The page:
But if secessionist sentiments are by themselves racist, then are we going to call the secessionists in Quebec racist for wanting to secede from Canada? Austria seceded from Britain. Belgium seceded from the Netherlands. Pakistan seceded from India. Croatia and Slovenia seceded from Yugoslavia. Portugal seceded from Spain. There are still secessionist movements around the world today: in Australia, in Great Britain (and Ireland), and in India. There are racist motivations in some of these, I'm sure, but not most of them.

In fact, the United States for all practical purposes seceded from the United Kingdom.

I can understand that this position is unrealistic and absurd, but I'm looking for some evidence that it is hateful or racist, particularly when the League of the South is on record as explicitly repudiating racism.

Friday, March 09, 2012

The Pot Calling the Kettle White: The "Southern Poverty Law Center"'s bizarre report on "hate groups"

As if on que, journalists at The New York Times and NPR--and even Kentucky's own normally more discriminating Al Cross--began regurgitating claims about an "explosive growth" in hate groups across the country.

The New York Times story reports on the "Southern Poverty Law Center" (which we place in quotation marks to indicate that its title has little to do with being Southern, only the most vague relation to do with Poverty, only slightly more to do with Law, and having almost nothing Centrist about it, thanks to its left-wing political agenda), which puts out a report purporting to count the number of "hate groups" (which we place in quotation marks to indicate that the term has little to do with hate and a lot to do with disagreement with the group's actual left-wing political agenda).

Yes, the story indicates, we must deal with the grim truth is that there are groups out there who disagree with the "Southern Poverty Law Center"'s left-wing agenda.

Clearly it is time to begin storing canned food in the basement, making sure your weapons are in good operating condition, and verifying that you have plenty of ammunition to survive the coming Right Wing Apocalypse of people who disagree with the "Southern Poverty Law Center"'s left-wing political agenda.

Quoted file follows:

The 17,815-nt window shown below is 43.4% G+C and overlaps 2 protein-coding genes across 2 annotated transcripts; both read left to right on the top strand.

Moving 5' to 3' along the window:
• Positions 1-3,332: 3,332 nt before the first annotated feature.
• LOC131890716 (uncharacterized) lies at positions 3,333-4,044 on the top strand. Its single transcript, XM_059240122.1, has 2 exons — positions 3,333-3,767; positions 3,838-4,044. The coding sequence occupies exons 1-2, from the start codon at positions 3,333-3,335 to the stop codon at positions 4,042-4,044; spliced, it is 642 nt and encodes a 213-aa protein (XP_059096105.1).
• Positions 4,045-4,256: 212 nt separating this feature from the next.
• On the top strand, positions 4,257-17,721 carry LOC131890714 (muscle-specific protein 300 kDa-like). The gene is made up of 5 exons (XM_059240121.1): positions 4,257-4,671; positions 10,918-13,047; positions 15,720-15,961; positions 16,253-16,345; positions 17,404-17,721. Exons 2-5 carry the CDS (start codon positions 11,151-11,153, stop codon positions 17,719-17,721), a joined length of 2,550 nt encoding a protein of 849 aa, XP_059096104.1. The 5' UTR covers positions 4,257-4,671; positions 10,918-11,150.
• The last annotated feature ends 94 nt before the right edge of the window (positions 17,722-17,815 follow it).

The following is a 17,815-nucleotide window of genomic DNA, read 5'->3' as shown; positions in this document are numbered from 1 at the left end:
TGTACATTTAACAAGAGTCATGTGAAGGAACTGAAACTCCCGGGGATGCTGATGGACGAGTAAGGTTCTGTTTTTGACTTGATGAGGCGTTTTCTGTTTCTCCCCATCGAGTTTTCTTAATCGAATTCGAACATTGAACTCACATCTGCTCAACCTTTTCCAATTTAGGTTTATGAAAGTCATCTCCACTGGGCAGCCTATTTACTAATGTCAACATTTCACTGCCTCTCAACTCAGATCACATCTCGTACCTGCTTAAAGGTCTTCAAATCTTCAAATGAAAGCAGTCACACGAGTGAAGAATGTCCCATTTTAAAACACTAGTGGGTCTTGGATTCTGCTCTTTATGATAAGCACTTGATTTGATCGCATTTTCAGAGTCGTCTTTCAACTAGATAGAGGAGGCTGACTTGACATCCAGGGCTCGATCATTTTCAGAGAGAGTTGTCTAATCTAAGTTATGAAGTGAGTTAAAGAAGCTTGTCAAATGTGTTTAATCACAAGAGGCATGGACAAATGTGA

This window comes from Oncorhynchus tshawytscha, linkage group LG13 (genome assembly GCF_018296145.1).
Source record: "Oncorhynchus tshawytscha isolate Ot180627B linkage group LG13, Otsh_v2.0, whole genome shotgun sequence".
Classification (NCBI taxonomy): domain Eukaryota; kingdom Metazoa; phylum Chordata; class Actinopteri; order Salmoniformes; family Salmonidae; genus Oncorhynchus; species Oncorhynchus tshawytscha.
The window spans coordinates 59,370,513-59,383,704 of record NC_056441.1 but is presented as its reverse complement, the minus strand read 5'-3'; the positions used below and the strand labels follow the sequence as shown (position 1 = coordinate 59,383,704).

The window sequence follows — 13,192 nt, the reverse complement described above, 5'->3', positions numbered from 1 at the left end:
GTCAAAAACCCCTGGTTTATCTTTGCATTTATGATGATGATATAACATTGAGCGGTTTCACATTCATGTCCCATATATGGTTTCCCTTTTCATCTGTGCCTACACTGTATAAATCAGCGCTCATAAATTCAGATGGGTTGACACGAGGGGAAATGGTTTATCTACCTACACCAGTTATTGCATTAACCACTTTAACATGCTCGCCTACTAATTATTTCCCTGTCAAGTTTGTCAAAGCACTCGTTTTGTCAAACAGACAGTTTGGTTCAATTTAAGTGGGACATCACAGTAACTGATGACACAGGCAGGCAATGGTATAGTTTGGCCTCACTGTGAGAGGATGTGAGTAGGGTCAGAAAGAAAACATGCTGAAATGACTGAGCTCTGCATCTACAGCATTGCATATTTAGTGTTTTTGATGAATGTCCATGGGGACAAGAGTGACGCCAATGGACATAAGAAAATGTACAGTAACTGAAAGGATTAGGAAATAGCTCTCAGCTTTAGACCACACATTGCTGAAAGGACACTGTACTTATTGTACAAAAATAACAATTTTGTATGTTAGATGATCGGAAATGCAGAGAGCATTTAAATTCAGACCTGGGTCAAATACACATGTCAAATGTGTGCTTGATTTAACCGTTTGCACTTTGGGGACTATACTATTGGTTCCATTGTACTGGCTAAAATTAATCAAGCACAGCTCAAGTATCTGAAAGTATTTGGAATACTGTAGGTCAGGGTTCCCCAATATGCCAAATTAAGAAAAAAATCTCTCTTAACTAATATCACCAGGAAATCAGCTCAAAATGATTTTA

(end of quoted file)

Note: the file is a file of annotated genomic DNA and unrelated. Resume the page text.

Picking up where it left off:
Oh, and did we mention that "Southern Poverty Law Center" had a left-wing political agenda?

The "Southern Poverty Law Center"'s list of "hate groups" includes groups who support the 10th amendment and any group that has anything good to say about the South, including the League of the South, a group that promotes Southern culture and has absolutely nothing to do with hate or racism. A chapter listed in Kentucky doesn't appear to have any more than one member.

In fact, it's kind of funny, but when you follow the links from various left-wing blog posts about the League of the South, the only evidence that the group has any kind of hate agenda is ... because the "Southern Poverty Law Center" says so!

Where are the Daughters of the Confederacy on this list of "hate groups"?

In 2010 the "Southern Poverty Law Center" labeled the Family Research Council, a fairly mainstream social conservative group as a "hate group." The reason? FRC was opposed to same-sex marriage and gay rights.


Curiously, FRC doesn't appear in the group's 2011 report. Has the "Southern Poverty Law Center" backed off? If so, why? Did the FRC changed its position? Or did the Southern Poverty Law Center realize how utterly bone-headed it was in doing it in the first place and realized it's claims were starting to look comical?

Times writer Kim Geverson, whose critical antennae appear to be nonexistent, reports that the number of "hate groups" "continues to grow" (a phrase we put in quotation marks to indicate not only that it is a quote, but that the acceptance of the fact the quote asserts is directly contingent on the acceptance of the "Southern Poverty Law Center"'s left-wing political agenda).

We also have to wonder whether the "Southern Poverty Law Center" is itself a White Supremacist group. As the group Watching the Watchdogs points out, the leadership of the group is exclusively white. If a group can be labaled a "hate group" for preaching white supremacy, why can't the "Southern Poverty Law Center" be labeled a "hate group" for actually practicing it?

Thursday, March 08, 2012

Learning logic vs. learning about logic

If you wanted to learn to be a mathematician, you wouldn't want to read about mathematics; you would want to actually do math. If you were wanting to learn how to learn how to write, you wouldn't settle for just reading about writing, you would want instruction that involved actual writing.

The art of logic is like math or writing: you can't learn how to do them without actually doing them.

Most logic books are not logic books; they are books about logic. But doing logic and reading about logic are two very different things.

I noticed a post on a Christian apologetics blog the other day that referred to some logic classes at an online school. And I took a look at the books they were using in their class. One of them was Critical Thinking: A Concise Guide, by Tracy Bowell and Gary Kemp. It looks like a fine book about logic, and one that I will probably pick up for my own enrichment. It defines logic, divides it, and generally explains what logic is. Now that certainly is a part of actually learning logic, but just doing these things will not train you in how to actually use logic yourself.